British organisation Action on Sugar has urged companies to completely eliminate the use of child-friendly packaging from breakfast cereals and yoghurt products with high/medium sugar contents.

The Queen Mary University of London-based organisation has released new research, which claims that cereals and yoghurt products with packaging that appeal more to kids mostly contain ‘unnecessary’ amounts of sugars.

As part of this research, Action on Sugar collected and assessed some of the products against its inclusion and exclusion criteria from October 2022 to February 2023.

The study revealed that 47% of surveyed cereals contain one-third of a four to six-year-old child’s daily maximum sugar recommendation in one bowl, excluding milk.

Meanwhile, nearly 65% of yoghurts surveyed had one-third of a four to six-year-old child’s daily maximum sugar recommendation, as per the brand’s recommended serving.

Out of all the surveyed child-friendly cereals and yoghurts, only nine cereals and six yoghurts contained less sugar.

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Only four cereal products overall were found to be low in both sugar and salt content.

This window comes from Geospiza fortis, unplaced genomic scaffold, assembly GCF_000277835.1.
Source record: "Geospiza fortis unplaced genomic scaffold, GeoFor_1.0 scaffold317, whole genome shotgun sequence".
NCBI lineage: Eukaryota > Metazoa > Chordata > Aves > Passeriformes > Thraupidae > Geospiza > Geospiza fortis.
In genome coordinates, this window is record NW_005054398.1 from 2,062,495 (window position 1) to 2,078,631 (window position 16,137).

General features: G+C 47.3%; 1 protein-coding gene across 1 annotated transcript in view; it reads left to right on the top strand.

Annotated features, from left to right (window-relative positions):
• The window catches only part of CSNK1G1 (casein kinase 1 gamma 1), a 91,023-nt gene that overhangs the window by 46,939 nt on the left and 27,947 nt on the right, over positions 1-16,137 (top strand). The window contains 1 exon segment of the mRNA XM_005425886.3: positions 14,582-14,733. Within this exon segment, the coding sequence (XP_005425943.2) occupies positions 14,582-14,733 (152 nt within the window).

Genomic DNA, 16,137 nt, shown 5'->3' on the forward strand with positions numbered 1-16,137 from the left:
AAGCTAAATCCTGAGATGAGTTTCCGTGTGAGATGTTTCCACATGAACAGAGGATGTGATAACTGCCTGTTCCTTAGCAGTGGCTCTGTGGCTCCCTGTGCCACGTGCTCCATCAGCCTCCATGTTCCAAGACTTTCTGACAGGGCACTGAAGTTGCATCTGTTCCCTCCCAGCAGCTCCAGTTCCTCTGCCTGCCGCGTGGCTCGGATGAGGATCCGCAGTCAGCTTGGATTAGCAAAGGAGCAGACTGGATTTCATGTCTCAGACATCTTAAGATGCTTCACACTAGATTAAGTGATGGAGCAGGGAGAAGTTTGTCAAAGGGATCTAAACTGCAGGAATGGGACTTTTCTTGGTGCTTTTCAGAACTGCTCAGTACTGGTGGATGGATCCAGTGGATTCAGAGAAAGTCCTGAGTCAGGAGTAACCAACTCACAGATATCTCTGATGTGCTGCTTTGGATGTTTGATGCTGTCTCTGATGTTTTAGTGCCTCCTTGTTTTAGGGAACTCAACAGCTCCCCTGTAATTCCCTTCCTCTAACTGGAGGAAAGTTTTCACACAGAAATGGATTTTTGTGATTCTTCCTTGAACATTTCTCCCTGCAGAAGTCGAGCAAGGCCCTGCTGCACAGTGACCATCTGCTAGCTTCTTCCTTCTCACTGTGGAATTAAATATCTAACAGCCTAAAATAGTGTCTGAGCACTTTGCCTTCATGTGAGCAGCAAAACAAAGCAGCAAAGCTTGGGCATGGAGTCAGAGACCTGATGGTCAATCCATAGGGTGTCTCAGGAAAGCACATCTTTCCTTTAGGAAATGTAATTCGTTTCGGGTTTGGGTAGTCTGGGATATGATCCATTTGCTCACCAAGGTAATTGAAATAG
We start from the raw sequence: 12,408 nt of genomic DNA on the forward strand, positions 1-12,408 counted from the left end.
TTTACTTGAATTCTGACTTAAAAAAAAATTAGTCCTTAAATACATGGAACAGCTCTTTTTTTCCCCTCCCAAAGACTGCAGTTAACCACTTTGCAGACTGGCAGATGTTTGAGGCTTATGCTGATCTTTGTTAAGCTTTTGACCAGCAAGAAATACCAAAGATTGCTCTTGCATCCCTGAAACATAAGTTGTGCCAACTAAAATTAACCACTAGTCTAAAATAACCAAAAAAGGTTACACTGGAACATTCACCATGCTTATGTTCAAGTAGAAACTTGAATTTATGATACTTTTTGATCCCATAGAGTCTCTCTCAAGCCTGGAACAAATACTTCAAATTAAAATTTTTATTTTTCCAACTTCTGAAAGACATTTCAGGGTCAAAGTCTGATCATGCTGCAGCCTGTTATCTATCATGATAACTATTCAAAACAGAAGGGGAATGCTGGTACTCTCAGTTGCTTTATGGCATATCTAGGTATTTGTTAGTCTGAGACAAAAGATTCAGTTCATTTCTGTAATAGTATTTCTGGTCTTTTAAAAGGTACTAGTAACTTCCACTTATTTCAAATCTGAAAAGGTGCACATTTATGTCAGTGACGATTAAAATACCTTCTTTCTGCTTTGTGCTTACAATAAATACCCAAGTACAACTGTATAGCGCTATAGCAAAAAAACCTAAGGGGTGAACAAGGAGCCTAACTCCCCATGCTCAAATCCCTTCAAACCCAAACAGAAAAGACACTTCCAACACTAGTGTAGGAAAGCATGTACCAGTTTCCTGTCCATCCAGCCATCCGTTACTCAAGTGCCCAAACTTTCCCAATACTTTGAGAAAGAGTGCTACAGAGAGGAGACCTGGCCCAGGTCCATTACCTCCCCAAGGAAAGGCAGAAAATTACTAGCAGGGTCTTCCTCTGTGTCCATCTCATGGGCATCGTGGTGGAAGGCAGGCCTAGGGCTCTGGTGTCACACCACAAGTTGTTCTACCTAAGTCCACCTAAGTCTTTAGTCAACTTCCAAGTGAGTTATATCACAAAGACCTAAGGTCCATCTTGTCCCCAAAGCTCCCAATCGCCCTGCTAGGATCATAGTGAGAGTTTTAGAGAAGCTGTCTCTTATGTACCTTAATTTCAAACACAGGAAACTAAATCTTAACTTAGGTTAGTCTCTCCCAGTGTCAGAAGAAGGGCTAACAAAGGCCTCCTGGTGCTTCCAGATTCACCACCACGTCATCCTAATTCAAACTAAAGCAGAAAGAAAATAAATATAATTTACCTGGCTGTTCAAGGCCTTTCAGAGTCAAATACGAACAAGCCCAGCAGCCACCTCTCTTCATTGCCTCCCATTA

Action on Sugar campaign lead and registered nutritionist Dr Kawther Hashem said: “Given the soaring numbers of under-18s suffering weight-related health problems and tooth decay being the leading cause of child hospitalisation, now is time for companies to be forced to remove child-appealing packaging from products that are misleading parents and making our children unhealthy and sick.”

The accused companies and brands use cartoon characters, animations, and vibrant colours to attract young children’s attention. These marketing tactics, called ‘pester power’, also influence the purchasing preferences of the child’s parents or guardians. 

Such products currently have no specific restrictions that govern their visual appeal and design.

A possible solution could be to divert this visually captivating packaging towards healthier food products, Action on Sugar noted.